Experience the Trails Explore our breathtaking Western panoramas at your own pace. Check out established trails for every level of hiker. Or carve out your own hike or trail-running adventure. Whatever you’re in the mood for, we’ve got the wide-open spaces to accommodate it.
Breath Taking Views Explore Lake Powell’s colorful canyons and isolated tributaries, and take in the spectacle of its stark sandstone landscapes. From Alstrom Point overlooking Lake Powell to Gunsight Butte.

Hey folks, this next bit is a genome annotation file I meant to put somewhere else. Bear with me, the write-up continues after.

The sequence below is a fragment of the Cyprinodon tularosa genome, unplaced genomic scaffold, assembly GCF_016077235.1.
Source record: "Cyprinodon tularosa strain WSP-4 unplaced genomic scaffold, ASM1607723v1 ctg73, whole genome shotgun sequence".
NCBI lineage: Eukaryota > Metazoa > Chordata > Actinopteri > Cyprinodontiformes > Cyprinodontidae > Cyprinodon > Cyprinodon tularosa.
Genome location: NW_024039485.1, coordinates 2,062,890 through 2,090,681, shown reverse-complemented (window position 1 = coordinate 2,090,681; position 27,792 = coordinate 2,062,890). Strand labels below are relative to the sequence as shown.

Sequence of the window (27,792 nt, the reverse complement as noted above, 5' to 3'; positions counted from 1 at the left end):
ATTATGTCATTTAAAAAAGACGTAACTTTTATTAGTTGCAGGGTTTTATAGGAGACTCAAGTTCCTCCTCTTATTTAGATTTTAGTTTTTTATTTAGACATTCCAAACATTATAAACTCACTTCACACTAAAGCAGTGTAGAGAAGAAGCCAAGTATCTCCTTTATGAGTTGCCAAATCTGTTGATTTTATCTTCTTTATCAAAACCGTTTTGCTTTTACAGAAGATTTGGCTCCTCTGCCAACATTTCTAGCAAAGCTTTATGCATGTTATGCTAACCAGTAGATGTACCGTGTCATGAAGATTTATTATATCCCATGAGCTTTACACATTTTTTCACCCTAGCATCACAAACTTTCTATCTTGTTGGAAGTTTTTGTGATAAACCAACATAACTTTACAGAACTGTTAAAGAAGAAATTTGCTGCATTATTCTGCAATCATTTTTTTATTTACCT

Antelope Canyon is the most-visited and most-photographed slot canyon in the American Southwest. It is located on Navajo land near Page, Arizona. Antelope Canyon includes two separate, photogenic slot canyon sections, referred to individually as Upper Antelope Canyon or The Crack; and Lower Antelope Canyon or The Corkscrew. Upper Antelope Canyon is called Tsé bighánílíní, "the place where water runs through rocks" by the Navajo. It is the most frequently visited by tourists, due to two considerations. First, its entrance and entire length are at ground level, requiring no climbing. Second, beams (shafts of direct sunlight radiating down from openings in the top of the canyon) are much more common in Upper than in Lower. Beams occur most often in the summer months, as they require the sun to be high in the sky. Winter colors are a little more muted like the photo displayed here. Summer months provide two types of lighting. Light beams start to peek into the canyon March 15 and disappear October 7 each year. Antelope Canyon is a popular location for photographers and sightseers, and a source of tourism business for the Navajo Nation. It has been accessible by permit only since 1997, when the Navajo Tribe made it a Navajo Tribal Park. Photography within the canyons is difficult due to the wide exposure range (often 10 EV or more) made by light reflecting off the canyon walls. Entry to Antelope Canyon is restricted to guided tours led by authorized guides.